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There was an interview with Amrit and Rabindra Singh on Front Row last night. Mark Lawson asked them (about six minutes in) what they think about the controversy about ‘Behzti,’ especially as Sikhs themselves. Of course, as artists, they think freedom of expression is important and that artists should express what they think is valid, but – there have to be boundaries somewhere along the line. It’s like the idea of a so-called free society: that doesn’t mean you can walk down the street and punch your neighbour in the face. There have to be some regulations and rules that take other people’s feelings into account; artists should not seek knowingly to offend people’s feelings, or to offend the feelings of a certain religion or section of the community.
Lawson pointed out and they agreed that this can be very difficult (impossible, more like) because different people get offended at different things. Well don’t they just. As PEN says, the religious can be quick to take offence. PEN mentioned the Index – ‘The Papal Index makes salutary reading: it has banned every great offender from Voltaire to Flaubert to James Joyce.’ And it’s sobering to reflect that the Index banned for instance Montaigne’s great essay ‘On Cruelty’ – partly (or maybe wholly) because of the famous line that says it’s enough to kill people, roasting them alive is surplus to requirements. It’s sobering and interesting to reflect that the Papal Index didn’t like that and didn’t want that kind of thing written or read.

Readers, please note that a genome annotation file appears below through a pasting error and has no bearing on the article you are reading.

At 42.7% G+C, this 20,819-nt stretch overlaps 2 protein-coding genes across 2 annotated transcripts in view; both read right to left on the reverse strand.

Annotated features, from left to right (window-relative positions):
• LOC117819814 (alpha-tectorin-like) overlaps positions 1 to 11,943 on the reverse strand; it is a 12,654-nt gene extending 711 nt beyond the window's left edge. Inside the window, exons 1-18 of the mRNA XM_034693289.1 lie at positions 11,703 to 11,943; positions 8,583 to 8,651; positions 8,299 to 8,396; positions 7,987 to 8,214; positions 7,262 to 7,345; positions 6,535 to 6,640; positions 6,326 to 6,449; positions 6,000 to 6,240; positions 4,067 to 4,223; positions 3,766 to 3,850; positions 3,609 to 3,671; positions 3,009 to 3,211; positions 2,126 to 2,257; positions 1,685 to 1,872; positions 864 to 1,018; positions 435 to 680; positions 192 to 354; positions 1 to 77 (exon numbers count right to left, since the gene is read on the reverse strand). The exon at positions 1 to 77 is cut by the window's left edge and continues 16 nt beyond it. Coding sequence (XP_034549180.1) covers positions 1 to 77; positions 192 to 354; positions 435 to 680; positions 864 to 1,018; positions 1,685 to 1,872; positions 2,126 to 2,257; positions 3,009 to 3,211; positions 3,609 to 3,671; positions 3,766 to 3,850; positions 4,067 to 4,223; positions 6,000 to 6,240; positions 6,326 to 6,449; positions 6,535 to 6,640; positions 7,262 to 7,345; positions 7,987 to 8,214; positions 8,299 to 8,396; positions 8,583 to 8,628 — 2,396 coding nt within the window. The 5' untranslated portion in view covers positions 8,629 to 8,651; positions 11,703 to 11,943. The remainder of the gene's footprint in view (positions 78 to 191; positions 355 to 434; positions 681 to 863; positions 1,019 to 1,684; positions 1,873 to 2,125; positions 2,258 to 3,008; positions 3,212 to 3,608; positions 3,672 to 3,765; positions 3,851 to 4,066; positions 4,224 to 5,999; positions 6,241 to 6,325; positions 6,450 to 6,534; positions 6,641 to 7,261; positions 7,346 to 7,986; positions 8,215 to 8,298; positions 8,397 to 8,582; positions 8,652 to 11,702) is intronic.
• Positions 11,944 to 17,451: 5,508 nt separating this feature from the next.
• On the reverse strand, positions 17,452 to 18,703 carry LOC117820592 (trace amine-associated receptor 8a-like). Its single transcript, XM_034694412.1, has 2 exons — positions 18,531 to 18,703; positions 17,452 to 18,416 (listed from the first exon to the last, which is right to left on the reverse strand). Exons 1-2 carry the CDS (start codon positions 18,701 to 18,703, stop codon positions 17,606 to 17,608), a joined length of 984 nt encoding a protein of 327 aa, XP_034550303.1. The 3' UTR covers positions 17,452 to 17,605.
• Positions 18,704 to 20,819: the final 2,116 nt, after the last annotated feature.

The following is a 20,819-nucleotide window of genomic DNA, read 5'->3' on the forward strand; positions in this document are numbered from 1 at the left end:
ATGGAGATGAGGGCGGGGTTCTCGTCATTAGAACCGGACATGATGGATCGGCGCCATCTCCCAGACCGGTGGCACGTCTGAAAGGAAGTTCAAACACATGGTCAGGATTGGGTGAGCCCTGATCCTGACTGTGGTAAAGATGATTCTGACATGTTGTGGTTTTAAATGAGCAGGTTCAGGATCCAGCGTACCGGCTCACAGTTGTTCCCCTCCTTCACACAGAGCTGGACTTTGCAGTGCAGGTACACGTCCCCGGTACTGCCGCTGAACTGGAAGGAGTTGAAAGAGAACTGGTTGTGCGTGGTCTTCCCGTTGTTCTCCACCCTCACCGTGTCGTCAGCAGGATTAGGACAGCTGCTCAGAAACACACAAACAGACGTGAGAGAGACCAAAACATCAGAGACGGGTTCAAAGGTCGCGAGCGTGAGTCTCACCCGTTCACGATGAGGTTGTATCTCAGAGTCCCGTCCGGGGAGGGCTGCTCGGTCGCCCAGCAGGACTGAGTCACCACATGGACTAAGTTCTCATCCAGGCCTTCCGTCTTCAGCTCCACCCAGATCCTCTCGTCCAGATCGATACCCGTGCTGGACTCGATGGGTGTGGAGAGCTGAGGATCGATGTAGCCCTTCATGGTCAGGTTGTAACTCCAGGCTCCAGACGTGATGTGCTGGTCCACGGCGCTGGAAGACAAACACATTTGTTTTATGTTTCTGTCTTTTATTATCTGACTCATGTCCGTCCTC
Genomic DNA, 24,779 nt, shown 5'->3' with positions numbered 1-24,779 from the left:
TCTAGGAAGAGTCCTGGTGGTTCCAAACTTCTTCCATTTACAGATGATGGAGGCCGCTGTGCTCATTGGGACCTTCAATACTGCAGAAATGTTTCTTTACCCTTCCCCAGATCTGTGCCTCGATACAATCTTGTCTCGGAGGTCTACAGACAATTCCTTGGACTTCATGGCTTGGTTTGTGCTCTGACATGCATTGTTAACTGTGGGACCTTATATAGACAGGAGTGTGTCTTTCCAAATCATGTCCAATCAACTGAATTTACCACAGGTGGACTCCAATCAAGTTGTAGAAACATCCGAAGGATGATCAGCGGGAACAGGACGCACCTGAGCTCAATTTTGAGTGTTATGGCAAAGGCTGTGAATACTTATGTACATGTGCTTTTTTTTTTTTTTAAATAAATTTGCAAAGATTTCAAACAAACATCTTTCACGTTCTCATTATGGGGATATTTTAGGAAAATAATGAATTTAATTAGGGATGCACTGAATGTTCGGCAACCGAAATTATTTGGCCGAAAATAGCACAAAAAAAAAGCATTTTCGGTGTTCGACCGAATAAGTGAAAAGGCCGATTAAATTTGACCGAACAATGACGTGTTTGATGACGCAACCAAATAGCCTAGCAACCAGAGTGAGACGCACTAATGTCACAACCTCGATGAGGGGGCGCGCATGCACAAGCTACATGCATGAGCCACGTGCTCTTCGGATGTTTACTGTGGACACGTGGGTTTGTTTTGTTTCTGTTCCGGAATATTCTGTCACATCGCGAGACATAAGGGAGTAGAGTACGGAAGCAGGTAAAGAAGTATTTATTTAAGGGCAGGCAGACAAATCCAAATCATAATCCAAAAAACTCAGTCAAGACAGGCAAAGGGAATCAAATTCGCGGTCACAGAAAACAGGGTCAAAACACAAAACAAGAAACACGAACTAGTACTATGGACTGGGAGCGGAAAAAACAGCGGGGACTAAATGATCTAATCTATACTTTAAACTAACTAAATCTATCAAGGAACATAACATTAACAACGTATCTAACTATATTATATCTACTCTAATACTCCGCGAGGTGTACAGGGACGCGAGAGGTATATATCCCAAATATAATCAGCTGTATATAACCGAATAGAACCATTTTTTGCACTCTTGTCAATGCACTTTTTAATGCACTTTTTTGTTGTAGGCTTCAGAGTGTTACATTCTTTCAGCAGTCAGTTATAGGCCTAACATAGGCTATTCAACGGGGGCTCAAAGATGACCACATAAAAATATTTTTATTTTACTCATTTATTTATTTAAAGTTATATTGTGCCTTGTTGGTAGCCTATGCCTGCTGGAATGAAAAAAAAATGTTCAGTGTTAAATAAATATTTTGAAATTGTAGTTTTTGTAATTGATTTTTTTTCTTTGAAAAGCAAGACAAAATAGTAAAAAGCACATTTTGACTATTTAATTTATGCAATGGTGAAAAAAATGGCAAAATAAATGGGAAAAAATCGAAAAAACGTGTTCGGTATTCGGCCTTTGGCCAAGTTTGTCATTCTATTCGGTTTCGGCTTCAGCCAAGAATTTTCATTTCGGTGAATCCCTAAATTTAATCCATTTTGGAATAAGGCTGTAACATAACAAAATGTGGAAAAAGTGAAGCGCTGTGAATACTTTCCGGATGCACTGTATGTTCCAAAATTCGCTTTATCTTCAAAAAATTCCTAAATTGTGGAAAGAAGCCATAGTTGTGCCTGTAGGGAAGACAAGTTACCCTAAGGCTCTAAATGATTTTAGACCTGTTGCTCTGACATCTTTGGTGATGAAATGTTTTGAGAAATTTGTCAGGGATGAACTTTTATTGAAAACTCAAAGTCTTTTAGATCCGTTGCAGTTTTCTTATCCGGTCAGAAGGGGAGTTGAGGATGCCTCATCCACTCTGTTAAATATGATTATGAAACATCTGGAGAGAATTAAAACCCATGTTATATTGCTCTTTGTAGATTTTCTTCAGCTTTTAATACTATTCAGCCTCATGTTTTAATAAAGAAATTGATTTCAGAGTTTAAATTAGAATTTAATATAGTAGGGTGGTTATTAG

So there are at least two blindingly obvious problems right there. People are offended by different things, and people can be ‘offended’ by things that desperately need saying. If we decide we have to start censoring ourselves lest we ‘offend’ a certain religion or a certain section of the community – well we’ll never say anything at all. A great pall of silence will fall over the earth. Everyone’s larynx and tongue will atrophy. All art will be abstract and devoid of meaning; pretty noises, colours, shapes, but nothing one could actually put into words, lest the words might say something that could offend someone. Life will become one big warm bland soft soup, and we’ll all asphyxiate with boredom. Then the snails and armadilloes will take over, and the earth will give a great sigh of relief and say thank goodness they’re gone.
But really. How (as Mark Lawson, to his credit, asks) does one draw the line? Which religions, for instance, get to kick up a fuss and be listened to when some of their adherents are ‘offended,’ and which don’t? Scientology? Aum Shinrikyo? Branch Davidians? And then how do you draw the line between religions and other beliefs? Which imaginary or supernatural or metaphysical beings get to be protected from offensive comments and which don’t? What about Frodo? Spock? Yosemite Sam? ET? What are the criteria? And what are the reasons for the criteria, if and when there are any criteria? A belief is entitled to protection provided it is based purely on fantasy and wishful thinking, but if it is based on evidence then it must take care of itself? Is that the idea? Or is it only some kinds of fantasy and not other kinds. But if so, why? How exactly is that justified?
I hope I don’t get in trouble for asking these questions…